When I get ready to exit, I pass the kitchen area.  I LOVE the way they have their meats displayed.  A guy is working with the prosciutto when I walk by and I ask if I may take a photo.  “aahh…si, si…un momento.”  And he proceeds to stop what he is doing, replace the prosciutto and turn the other meats to their most photogenic side.  Grazie!imageAlthough I am leaving the piazza, most are just arriving.  Sitting around the fountain or the steps of Santo Spirito makes for a classic Italian notte.imageimageimageCrossing back over Ponte Santa Trinita, I catch Ponte alle Grazie in sunset.

On my last trip, there was the photograph I took of the 3 boys and their dad in the waters of Monterosso.  It is a photo I would have loved to share with them.  I feel the same way about this one.  Snagging one of the points off the side of the ponte seems to be the thing to do in Florence.  What a date night!imageArriving on my strada, there are signs Fashion Week will be in full swing tomorrow.image   I am sorry I could not get these guys from the front. Although most Italian men do not wear shorts, especially during the evenings, the guy to the left is an exception.  Notice his short sleeve blazer, fitted perfectly over his bare chest.  As I said, at 11:00, the night has just begun.  imageHaving salad and fruit for dinner (work with me) allows me to enjoy dessert…Edoardo’s again!!??  Perche no?image

Giorno Uno

My first night in my appartamento was ok.  I stumped by toe 2x during the night due to the 1″ rise from the hallway to the bathroom and vowed not to do it a 3rd.  The little airconditioner does not get to my home sleeping temperature of 64, but that was to be expected.  I woke up in the morning refreshed and ready to start giorno uno.

My day began at the TIM store.  If you remember, yesterday I spent about 2 hours in the company of Stefania, my personal (ha!) tech assistant but because I could not get the phone to go beyond the spinning “search”, I had to return.  I am not sure what time they opened, but I arrived at about 10, pulled my number and found there had already been 17 people in front of me; 8 or so of whom were still crammed in the small store.  Stefania was once again on duty along with another female phone specialist.  I went in with the attitude that I had nothing else pressing today, so just to be patient.  That sentiment was not shared by numbers 15,16,17 and 21.  It was amazing to me that people would openly fuss and heatedly complain about the amount of time the 2 workers were spending with “clients”.  I just enjoyed it as a form of Italian Theater and it helped the 2 hours go by.

Once Stefania called “diciotto”, I knew I would have her undivided attention for awhile.  Long story short, my old iphone was apparently “locked” even though verizon said it was not.  I considered putting the Italain SIM card in my new iphone, but then imagined getting a verizon bill on top of the amount of the SIM card and quickly decided against that.  I thought the cheapest, easiest way to go was to purchase an unlocked phone here…so I did.  You should have seen the faces and heard the groans of numbers 19-infinity as Stefania patiently showed me how to ramp up my new phone.  Now “all” my Italian amici can contact me AND I can google map a destination (even though once it shows me the location, it shuts down…oh well) out on the streets without fear of having a $1,000 phone bill when I return home.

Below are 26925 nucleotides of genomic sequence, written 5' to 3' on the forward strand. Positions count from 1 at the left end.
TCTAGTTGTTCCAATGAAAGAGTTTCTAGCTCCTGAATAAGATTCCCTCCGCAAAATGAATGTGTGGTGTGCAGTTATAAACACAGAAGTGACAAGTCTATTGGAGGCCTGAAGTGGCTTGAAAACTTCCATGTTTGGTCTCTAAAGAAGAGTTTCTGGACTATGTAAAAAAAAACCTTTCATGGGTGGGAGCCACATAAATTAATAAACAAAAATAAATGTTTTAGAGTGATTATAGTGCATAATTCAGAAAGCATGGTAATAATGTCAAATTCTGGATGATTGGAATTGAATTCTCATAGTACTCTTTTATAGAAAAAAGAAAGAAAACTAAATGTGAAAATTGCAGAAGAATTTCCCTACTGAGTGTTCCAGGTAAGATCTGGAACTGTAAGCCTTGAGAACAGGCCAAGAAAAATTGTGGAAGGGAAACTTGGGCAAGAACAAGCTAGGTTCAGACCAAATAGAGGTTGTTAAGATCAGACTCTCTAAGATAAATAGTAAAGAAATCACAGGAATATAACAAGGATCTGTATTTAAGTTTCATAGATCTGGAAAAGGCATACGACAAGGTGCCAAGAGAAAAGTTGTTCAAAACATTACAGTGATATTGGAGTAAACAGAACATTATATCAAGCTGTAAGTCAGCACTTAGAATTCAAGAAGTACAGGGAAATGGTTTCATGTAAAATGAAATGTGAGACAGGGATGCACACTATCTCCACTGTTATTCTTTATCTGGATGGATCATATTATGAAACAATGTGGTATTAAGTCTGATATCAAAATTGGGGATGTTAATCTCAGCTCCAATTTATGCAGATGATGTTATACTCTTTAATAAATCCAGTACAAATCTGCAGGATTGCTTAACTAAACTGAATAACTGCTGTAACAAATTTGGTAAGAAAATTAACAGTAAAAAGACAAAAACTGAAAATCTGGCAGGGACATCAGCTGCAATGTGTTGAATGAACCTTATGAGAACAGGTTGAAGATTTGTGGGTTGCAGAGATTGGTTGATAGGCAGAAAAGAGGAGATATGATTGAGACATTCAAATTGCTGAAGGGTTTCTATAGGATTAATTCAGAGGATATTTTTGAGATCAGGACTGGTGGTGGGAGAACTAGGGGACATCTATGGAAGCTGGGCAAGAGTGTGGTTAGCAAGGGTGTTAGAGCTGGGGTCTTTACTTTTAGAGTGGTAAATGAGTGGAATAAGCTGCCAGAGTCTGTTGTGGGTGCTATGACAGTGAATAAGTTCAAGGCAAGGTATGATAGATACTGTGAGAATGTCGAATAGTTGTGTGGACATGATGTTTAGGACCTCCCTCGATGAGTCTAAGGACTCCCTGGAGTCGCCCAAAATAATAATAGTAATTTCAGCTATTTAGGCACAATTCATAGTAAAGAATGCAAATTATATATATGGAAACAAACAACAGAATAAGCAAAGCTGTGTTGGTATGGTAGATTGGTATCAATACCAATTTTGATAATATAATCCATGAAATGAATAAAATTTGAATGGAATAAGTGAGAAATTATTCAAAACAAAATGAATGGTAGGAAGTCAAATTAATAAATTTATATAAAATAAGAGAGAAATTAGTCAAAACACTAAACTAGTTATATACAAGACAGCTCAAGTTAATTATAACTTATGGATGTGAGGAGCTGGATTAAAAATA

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When I went back to my appartamento to ditch the iphone and the new phone box, I researched a spot for lunch and headed Oltrarno (on the other side of the Arno).

A blog I frequent “Girl in Florence” (another Texas Tuscan) suggested Chicco di Caffe for a great lunch, budget friendly and loved by locals.

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Rigatoni al pesto di asparagi e ricotta salata

Rigatoni al pesto di asparagi e ricotta salata

This primi plate and a bicchiere di vino bianco locale was a great recommendation.

After lunch, I searched out the studio of the street sign artist Clet Abraham.  Last year I got a kick out of his clever sense of humor and roamed the streets looking for the many different manipulations of municipal signage.  Since then, I somehow stumbled across who the artist was and that he had a studio in Ortrarno.  On the way, I saw several new works by Clet.imageimage

When I arrived I was disappointed that the studio was closed.  I stood there peering through the glass door hoping someone might be in and have pity on me.  No such luck.  I roamed a bit around the immediate area and decided to stop into an osteria have perhaps the studio would be open afterwards.

Osteria San Niccolo was a great choice for dolce and conversation.

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Here I enjoyed one of the best Tiramisu I have ever had.  The zabaione was light as air.  After a short bit, a young couple walked in and told the waiter, “We’ll have what she is having.”  He was from Syria and she from Egypt.  Of course both spoke perfect english (damn us monolingual Americans!)  We enjoyed a lively conversation about the riches of traveling and experiencing different cultures.  They got a kick out of my “Eat Pray Eat” agenda.

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Uno altro per la raccolta!